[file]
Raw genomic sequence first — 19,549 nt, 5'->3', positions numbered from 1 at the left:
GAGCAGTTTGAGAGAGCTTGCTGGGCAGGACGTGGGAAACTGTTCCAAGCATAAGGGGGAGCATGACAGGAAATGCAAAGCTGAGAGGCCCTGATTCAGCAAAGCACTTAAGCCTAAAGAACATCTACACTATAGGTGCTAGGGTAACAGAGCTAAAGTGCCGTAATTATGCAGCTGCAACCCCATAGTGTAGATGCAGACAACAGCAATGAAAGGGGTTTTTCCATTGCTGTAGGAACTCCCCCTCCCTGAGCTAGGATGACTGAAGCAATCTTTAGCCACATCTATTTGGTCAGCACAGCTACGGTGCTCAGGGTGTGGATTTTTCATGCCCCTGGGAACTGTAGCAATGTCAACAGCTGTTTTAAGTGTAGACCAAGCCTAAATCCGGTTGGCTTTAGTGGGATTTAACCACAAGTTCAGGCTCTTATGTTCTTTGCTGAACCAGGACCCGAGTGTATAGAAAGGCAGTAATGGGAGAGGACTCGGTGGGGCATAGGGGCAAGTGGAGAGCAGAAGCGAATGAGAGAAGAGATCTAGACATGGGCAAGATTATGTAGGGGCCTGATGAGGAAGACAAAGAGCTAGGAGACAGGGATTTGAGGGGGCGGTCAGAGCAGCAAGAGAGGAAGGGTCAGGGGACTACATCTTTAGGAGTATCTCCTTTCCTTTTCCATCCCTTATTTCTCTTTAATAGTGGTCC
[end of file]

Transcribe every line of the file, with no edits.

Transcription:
Raw genomic sequence first — 19,549 nt, 5'->3', positions numbered from 1 at the left:
GAGCAGTTTGAGAGAGCTTGCTGGGCAGGACGTGGGAAACTGTTCCAAGCATAAGGGGGAGCATGACAGGAAATGCAAAGCTGAGAGGCCCTGATTCAGCAAAGCACTTAAGCCTAAAGAACATCTACACTATAGGTGCTAGGGTAACAGAGCTAAAGTGCCGTAATTATGCAGCTGCAACCCCATAGTGTAGATGCAGACAACAGCAATGAAAGGGGTTTTTCCATTGCTGTAGGAACTCCCCCTCCCTGAGCTAGGATGACTGAAGCAATCTTTAGCCACATCTATTTGGTCAGCACAGCTACGGTGCTCAGGGTGTGGATTTTTCATGCCCCTGGGAACTGTAGCAATGTCAACAGCTGTTTTAAGTGTAGACCAAGCCTAAATCCGGTTGGCTTTAGTGGGATTTAACCACAAGTTCAGGCTCTTATGTTCTTTGCTGAACCAGGACCCGAGTGTATAGAAAGGCAGTAATGGGAGAGGACTCGGTGGGGCATAGGGGCAAGTGGAGAGCAGAAGCGAATGAGAGAAGAGATCTAGACATGGGCAAGATTATGTAGGGGCCTGATGAGGAAGACAAAGAGCTAGGAGACAGGGATTTGAGGGGGCGGTCAGAGCAGCAAGAGAGGAAGGGTCAGGGGACTACATCTTTAGGAGTATCTCCTTTCCTTTTCCATCCCTTATTTCTCTTTAATAGTGGTCC